Thin Film Deposition is a vacuum process that involves the application of coatings of pure materials over the surface of many different objects. The coatings or films typically have a thickness range of microns and angstroms and can be of single material or multiple materials in a layered structure.
This article covers the basic principles involved in controlling the thickness and rate of Thin Film Deposition using quartz crystal monitoring.
Evaporation is a key class of deposition methods involving heating of a solid material within a high vacuum chamber to a temperature at which some vapor pressure is produced. Inside the vacuum chamber, even a relatively low vapor pressure is adequate to raise a vapor cloud, which is then condensed over surfaces in the chamber as a coating or film. This process, including the common type of chamber designs generally used, is an ideal candidate for successfully controlling the thickness and rate by means of quartz crystals.
The key concept of this type of measurement and control involves mounting of an oscillator crystal within a vacuum chamber in order to receive deposition in real time and the crystal is affected by the deposition in a measurable way. In particular, there will be a drop in the oscillation frequency when there is an increase in the mass of the crystal caused by the material being deposited onto it.
The changes in the oscillation frequency is continuously recorded by an electronic instrument, which then converts the frequency data into Thin Film Deposition thickness data by performing appropriate mathematical functions. The data includes both instantaneous rate and cumulated thickness.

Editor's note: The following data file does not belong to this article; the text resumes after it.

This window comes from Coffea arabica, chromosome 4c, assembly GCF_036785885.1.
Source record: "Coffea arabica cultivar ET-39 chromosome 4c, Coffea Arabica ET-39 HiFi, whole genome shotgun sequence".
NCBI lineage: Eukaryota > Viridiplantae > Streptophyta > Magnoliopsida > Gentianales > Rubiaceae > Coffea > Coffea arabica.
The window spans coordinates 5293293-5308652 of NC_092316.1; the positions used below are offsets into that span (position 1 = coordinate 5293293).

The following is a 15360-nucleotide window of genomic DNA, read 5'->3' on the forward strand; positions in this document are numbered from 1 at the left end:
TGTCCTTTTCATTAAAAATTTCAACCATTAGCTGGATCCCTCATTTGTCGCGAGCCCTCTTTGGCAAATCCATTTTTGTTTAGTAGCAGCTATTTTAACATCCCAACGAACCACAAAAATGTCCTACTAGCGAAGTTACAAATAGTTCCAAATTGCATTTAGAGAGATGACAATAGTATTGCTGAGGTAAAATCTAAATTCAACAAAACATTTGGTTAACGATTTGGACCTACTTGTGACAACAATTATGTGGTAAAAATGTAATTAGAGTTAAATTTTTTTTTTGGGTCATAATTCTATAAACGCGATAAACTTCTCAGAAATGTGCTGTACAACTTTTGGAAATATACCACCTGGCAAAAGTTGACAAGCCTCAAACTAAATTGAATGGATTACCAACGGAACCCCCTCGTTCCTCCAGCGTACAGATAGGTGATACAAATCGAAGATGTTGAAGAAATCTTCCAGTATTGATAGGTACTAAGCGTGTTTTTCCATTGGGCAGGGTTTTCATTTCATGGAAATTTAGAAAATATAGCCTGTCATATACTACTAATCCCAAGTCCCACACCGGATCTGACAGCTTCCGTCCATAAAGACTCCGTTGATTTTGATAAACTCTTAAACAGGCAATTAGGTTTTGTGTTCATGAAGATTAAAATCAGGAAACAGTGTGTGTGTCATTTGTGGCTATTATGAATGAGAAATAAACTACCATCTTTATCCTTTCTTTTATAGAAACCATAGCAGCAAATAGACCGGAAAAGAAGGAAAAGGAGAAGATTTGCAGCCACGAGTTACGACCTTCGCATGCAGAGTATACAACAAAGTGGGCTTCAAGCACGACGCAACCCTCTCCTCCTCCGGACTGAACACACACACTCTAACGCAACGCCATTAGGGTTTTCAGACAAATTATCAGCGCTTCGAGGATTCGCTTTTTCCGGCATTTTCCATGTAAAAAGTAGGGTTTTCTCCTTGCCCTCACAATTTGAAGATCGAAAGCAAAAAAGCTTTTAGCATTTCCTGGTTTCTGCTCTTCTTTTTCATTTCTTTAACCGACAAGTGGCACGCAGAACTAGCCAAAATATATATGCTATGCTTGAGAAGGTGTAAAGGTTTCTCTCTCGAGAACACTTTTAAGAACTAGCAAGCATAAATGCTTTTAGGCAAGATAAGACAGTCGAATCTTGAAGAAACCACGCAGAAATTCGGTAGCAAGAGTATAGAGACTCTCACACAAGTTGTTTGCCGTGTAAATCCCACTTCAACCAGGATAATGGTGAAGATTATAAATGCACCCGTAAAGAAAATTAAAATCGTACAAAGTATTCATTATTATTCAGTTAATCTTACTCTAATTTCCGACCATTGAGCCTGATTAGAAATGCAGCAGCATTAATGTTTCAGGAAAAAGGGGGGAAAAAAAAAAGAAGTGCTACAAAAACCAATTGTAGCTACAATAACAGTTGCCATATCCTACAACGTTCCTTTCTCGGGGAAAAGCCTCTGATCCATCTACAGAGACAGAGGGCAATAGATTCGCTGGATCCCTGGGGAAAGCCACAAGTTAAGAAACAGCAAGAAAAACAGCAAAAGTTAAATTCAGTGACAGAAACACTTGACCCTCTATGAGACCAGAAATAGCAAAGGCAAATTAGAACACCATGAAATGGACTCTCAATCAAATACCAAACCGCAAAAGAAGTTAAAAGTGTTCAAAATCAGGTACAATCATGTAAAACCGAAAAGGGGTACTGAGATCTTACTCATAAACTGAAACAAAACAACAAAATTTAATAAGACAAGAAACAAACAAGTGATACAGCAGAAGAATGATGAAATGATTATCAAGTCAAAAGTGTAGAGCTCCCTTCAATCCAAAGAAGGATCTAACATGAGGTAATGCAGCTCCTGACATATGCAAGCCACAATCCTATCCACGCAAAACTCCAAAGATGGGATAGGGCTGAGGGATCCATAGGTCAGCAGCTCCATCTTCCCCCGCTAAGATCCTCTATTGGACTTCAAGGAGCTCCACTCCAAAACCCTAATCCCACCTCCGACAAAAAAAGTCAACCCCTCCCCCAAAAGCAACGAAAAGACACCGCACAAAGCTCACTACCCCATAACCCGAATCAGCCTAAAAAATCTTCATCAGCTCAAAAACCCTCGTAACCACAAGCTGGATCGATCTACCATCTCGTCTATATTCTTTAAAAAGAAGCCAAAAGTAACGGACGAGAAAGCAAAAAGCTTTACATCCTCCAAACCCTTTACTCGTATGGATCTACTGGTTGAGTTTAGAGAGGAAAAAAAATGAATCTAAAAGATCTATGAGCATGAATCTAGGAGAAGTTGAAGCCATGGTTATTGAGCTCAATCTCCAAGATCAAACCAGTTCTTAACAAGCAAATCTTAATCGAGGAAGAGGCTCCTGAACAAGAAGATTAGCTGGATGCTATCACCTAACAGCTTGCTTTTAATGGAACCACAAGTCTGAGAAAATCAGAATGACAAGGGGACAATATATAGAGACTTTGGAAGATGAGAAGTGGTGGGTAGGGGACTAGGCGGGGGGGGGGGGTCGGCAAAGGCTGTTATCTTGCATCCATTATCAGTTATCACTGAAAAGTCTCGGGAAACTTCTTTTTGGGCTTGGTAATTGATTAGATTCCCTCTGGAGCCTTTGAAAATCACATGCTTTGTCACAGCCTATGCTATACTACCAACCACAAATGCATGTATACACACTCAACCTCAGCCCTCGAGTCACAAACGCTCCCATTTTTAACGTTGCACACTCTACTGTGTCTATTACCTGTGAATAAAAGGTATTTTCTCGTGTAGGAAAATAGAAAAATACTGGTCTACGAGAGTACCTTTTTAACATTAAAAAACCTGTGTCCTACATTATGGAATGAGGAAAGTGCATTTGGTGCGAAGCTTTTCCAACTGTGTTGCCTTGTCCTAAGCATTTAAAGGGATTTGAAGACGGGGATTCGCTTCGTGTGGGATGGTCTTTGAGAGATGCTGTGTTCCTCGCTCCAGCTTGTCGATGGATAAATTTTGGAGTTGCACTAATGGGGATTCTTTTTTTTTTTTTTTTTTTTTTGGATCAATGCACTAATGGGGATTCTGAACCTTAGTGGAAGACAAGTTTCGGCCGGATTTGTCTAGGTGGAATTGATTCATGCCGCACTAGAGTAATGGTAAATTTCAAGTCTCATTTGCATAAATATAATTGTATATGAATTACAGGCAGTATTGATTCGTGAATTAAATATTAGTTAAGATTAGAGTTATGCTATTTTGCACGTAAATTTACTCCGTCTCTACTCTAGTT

Such sensors and devices are readily available in the market, including in an integrated package which not only observes and displays the thickness and rate data, but also gives outputs for other deposition system elements.
This system will feature an analog drive signal for driving the source power supply in a closed-loop system on the basis of the rate data, thus enabling the system to maintain a preset rate in the event of deposition. Moreover, it will feature other outputs to interface with functions like a source shutter triggered to close after achieving the preset final thickness.
Frequency is the actual physical measurement and the remaining is mathematical interpretation on the basis of certain assumptions. One such assumption is that all frequency changes are solely caused by film thickness on the crystal face.
However, frequency changes can also be caused by transient temperature changes of the crystal and be mistakenly read as film thickness. Such transients are typically of finite duration and have trivial overall impact on the measured deposition in most cases. Hence, if there is a surprise transient, then it could be due to this temperature problem instead of actual deposition.
There can be several physical configurations of evaporation process chambers, of which the most common will have the heat source and evaporant material source at the chamber bottom, with vapor stream rising above this with deposits from the bottom onto a rotating substrate holder.
This system will have a movable physical shutter above the source between it and the substrates. When the shutter opens, the substrates and the crystal monitor are exposed to deposition. When the shutter closes, the substrates must be protected from the deposition. The crystal is also usually shielded from deposition as the shutter closes.